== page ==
After ten years in the Huntsville State Penitentiary, Jasper Curtis returns home to live with his sister and her two daughters. Lizzie does not know who she’s letting into her home: the brother she grew up loving or the monster he became.
Teenage Katie distrusts this strange man in their home but eleven-year-old Joanne is just intrigued by her new uncle.
Jasper says he’s all done with trouble, but in a forgotten prairie town that knows no forgiveness, it does not take long for trouble to arrive at their door.
I am not 100% sure what I expected when I picked up my copy of The Last Days of Summer because it’s setting isn’t one that I normally go for but the story appealed and I wanted to take a bit of a step outside of my comfort zone. What I ended up with was a beautifully written story that had me caring about the central characters, including Jasper, a man I shouldn’t have liked at all given his past.
There are a lot of inner monologues in this book, which helps you get to know and understand each person – Lizzie, the sister whose life is harder than she ever thought it might be; Katie, the teenage daughter who just wants to be loved by her hometown boyfriend; Joanne, 11 years old, innocent and trusting; and Jasper, newly released from prison for a vicious crime which he says he isn’t sorry for.
Given this lack of remorse, it is hard to understand why I liked him but I think it is because of the way he speaks of being home, of how he starts to care for Joanne, showing a human side. All Jasper wants is to be free, to live his life. The problem is that life is now being lived in the small, closed, town he grew up in. It’s where his victim lives, where her family live, and where the townspeople can’t forgive. With nowhere else to go, he hopes he can stick it out but it is pretty clear early on that something bad is going to happen, it’s just a question of what and when.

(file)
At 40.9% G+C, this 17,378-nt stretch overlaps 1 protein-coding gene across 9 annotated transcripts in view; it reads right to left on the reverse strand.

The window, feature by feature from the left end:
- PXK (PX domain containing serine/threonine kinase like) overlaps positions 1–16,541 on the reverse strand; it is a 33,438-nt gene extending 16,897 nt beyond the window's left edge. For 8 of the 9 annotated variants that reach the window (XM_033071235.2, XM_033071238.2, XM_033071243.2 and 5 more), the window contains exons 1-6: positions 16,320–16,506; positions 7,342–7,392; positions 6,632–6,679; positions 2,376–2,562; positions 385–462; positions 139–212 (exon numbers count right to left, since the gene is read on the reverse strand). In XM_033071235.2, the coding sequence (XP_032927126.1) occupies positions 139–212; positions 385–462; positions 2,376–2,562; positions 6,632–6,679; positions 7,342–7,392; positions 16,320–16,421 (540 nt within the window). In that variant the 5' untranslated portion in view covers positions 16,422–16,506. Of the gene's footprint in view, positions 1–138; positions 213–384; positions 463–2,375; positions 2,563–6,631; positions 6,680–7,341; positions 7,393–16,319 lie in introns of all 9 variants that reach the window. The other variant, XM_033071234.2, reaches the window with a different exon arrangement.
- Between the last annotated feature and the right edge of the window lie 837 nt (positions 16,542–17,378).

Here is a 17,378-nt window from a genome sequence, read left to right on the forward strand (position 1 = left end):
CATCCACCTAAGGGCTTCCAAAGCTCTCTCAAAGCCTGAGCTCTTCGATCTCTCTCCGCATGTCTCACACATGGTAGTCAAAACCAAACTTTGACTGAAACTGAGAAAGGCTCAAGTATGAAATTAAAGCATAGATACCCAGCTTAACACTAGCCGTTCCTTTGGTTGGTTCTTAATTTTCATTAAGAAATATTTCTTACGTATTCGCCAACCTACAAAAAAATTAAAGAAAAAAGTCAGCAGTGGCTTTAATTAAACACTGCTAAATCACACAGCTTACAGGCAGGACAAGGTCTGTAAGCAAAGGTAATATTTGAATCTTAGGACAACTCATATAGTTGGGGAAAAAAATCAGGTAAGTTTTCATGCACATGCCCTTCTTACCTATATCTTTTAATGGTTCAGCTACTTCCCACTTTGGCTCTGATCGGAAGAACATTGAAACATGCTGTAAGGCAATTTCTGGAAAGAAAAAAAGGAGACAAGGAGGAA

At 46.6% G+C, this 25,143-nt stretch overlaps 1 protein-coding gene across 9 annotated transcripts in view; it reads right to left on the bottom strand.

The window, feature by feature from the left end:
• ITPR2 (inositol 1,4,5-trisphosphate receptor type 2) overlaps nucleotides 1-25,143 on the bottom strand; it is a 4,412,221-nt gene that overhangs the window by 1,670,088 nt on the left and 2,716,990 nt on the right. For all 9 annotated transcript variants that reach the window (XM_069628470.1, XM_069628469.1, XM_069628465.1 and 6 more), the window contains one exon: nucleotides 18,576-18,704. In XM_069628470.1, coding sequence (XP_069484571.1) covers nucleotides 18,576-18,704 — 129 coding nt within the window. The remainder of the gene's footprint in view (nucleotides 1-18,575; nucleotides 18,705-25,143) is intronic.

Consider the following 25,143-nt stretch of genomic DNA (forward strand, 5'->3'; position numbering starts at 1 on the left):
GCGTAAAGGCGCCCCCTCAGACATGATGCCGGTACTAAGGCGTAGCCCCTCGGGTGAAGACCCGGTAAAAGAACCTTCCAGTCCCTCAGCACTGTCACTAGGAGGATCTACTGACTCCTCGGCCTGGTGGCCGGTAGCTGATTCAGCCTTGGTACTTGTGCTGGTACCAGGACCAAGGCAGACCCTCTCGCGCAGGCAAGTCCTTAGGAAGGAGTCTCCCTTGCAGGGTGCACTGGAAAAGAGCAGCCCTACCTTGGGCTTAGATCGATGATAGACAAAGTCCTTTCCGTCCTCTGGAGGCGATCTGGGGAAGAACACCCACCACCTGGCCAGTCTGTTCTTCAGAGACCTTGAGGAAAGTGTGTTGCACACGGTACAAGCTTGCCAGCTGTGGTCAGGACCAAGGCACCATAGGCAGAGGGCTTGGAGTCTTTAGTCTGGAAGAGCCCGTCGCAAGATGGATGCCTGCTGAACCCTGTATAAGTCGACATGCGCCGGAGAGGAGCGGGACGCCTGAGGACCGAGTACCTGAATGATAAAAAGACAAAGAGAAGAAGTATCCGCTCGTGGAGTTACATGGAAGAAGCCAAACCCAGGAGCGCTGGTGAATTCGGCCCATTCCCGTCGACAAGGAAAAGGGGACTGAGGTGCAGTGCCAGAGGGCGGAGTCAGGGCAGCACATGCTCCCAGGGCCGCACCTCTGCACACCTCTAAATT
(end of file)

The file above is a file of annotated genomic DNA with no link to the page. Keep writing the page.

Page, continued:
I can’t say I know much about life on the prairie or small town America but here it is described as both beautiful, with fields of gold, and also narrow minded, with a preacher who talks about forgiveness not meaning people need to forgive. I felt the heat, the lack of opportunity, the need to conform, and the pressure rising over what was basically a week or so. When the tension broke, I was surprised by the “what and when” but maybe I shouldn’t have been because there was an inevitability to it. It wasn’t pleasant to read but it did fit the story and it was a fitting ending.
My only complaint would be that it was too fast. Till then the book had been slow in pace, which fitted the heat filled landscape, with time spent getting to know each person as the story alternated between each one. Then suddenly it was over and I was left a little bereft. I wasn’t ready to say goodbye. The fact that I felt this way, though, is probably a good sign that this was a good book. I really enjoyed it and look forward to reading more by Ronan. Liked it a lot.
Note: I received a copy of this book in return for a fair and honest review. All thoughts, feelings and opinions are my own.
Also, this post is scheduled as I am away. As always, I would appreciate your comments but I won’t be able to reply for a few weeks